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Unformatted text preview: Harvard CS 121 and CSCI E207 Lecture 15: Undecidability Harry Lewis November 3, 2009 Reading: Sipser 4.2, 5.1. Harvard CS 121 & CSCI E207 November 3, 2009 Motivation Goal : to find an explicit undecidable language By the ChurchTuring thesis, such a language has a membership problem that cannot be solved by any kind of algorithm We know such languages exist, by a counting argument. Every decidable language is decided by a TM There are only countably many TMs There are uncountably many languages Most languages are not decidable (or even Turingrecognizable) 1 Harvard CS 121 & CSCI E207 November 3, 2009 Is every Turingrecognizable set decidable? This would be true if there were an algorithm to solve The Acceptance Problem: Given a TM M and an input w , does M accept input w ? Formally, A TM = {h M,w i : M accepts w } . Proposition: If A TM is decidable, then every Turingrecognizable language is decidable. A TM is the hardest Turingrecognizable language. 2 Harvard CS 121 & CSCI E207 November 3, 2009 A simplifying detail: every string represents some TM Let be the alphabet over which TMs are represented (that is, h M i * for any TM M ) Let w * if w = h M i for some TM M then w represents M Otherwise w represents some fixed TM M (say the simplest possible TM)....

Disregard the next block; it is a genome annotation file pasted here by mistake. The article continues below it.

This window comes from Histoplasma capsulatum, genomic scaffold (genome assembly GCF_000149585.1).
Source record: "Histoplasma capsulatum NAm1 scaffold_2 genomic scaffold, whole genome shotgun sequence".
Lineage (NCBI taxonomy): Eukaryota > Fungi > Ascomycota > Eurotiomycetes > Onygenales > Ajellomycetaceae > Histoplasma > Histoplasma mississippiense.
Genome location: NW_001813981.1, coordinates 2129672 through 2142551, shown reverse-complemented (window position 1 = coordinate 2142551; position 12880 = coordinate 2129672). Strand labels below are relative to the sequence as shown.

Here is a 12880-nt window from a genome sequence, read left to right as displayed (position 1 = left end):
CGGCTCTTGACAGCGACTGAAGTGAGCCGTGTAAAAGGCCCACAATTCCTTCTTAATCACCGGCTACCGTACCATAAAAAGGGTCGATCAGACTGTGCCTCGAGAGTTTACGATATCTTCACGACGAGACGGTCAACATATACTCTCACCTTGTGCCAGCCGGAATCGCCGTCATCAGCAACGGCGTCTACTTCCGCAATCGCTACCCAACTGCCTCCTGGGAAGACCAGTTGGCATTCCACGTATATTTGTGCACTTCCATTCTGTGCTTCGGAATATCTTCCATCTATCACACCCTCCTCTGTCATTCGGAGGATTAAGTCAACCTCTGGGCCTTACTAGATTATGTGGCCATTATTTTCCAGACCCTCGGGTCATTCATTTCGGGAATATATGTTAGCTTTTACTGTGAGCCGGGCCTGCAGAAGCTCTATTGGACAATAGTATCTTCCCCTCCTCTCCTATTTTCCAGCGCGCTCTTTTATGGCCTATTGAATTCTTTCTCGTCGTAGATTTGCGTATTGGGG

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This document was uploaded on 12/24/2011.
 Fall '09

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